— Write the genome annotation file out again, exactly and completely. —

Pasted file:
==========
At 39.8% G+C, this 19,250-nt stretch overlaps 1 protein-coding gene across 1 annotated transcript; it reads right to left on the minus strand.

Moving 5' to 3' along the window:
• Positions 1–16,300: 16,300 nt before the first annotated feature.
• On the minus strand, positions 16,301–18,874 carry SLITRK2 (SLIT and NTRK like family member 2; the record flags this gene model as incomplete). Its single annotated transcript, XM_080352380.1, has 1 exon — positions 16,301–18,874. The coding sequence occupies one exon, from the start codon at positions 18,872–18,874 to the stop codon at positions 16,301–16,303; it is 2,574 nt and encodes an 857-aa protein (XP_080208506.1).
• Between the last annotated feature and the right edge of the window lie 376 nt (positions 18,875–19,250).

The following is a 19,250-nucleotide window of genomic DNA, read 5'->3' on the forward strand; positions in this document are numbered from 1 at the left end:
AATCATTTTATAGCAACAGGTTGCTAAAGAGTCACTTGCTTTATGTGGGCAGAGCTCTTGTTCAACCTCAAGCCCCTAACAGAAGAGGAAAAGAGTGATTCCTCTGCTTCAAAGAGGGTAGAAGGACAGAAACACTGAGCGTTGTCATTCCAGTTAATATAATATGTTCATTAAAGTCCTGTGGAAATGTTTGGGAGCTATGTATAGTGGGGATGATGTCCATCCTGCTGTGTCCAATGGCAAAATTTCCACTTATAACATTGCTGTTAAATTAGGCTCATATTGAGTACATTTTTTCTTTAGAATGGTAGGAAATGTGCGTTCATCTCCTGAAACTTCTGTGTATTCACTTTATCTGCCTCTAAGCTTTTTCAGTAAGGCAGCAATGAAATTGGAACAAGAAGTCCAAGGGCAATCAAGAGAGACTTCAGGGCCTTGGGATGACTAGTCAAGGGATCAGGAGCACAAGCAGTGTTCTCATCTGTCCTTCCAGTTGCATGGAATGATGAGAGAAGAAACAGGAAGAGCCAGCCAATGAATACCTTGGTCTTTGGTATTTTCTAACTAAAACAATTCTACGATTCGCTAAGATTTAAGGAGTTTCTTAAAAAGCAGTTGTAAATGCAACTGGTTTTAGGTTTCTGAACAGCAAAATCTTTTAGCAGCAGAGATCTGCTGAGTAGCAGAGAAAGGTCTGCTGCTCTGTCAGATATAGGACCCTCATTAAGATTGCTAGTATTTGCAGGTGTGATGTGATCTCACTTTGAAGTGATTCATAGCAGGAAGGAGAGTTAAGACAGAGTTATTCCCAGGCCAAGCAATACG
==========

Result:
At 39.8% G+C, this 19,250-nt stretch overlaps 1 protein-coding gene across 1 annotated transcript; it reads right to left on the minus strand.

Moving 5' to 3' along the window:
• Positions 1–16,300: 16,300 nt before the first annotated feature.
• On the minus strand, positions 16,301–18,874 carry SLITRK2 (SLIT and NTRK like family member 2; the record flags this gene model as incomplete). Its single annotated transcript, XM_080352380.1, has 1 exon — positions 16,301–18,874. The coding sequence occupies one exon, from the start codon at positions 18,872–18,874 to the stop codon at positions 16,301–16,303; it is 2,574 nt and encodes an 857-aa protein (XP_080208506.1).
• Between the last annotated feature and the right edge of the window lie 376 nt (positions 18,875–19,250).

The following is a 19,250-nucleotide window of genomic DNA, read 5'->3' on the forward strand; positions in this document are numbered from 1 at the left end:
AATCATTTTATAGCAACAGGTTGCTAAAGAGTCACTTGCTTTATGTGGGCAGAGCTCTTGTTCAACCTCAAGCCCCTAACAGAAGAGGAAAAGAGTGATTCCTCTGCTTCAAAGAGGGTAGAAGGACAGAAACACTGAGCGTTGTCATTCCAGTTAATATAATATGTTCATTAAAGTCCTGTGGAAATGTTTGGGAGCTATGTATAGTGGGGATGATGTCCATCCTGCTGTGTCCAATGGCAAAATTTCCACTTATAACATTGCTGTTAAATTAGGCTCATATTGAGTACATTTTTTCTTTAGAATGGTAGGAAATGTGCGTTCATCTCCTGAAACTTCTGTGTATTCACTTTATCTGCCTCTAAGCTTTTTCAGTAAGGCAGCAATGAAATTGGAACAAGAAGTCCAAGGGCAATCAAGAGAGACTTCAGGGCCTTGGGATGACTAGTCAAGGGATCAGGAGCACAAGCAGTGTTCTCATCTGTCCTTCCAGTTGCATGGAATGATGAGAGAAGAAACAGGAAGAGCCAGCCAATGAATACCTTGGTCTTTGGTATTTTCTAACTAAAACAATTCTACGATTCGCTAAGATTTAAGGAGTTTCTTAAAAAGCAGTTGTAAATGCAACTGGTTTTAGGTTTCTGAACAGCAAAATCTTTTAGCAGCAGAGATCTGCTGAGTAGCAGAGAAAGGTCTGCTGCTCTGTCAGATATAGGACCCTCATTAAGATTGCTAGTATTTGCAGGTGTGATGTGATCTCACTTTGAAGTGATTCATAGCAGGAAGGAGAGTTAAGACAGAGTTATTCCCAGGCCAAGCAATACG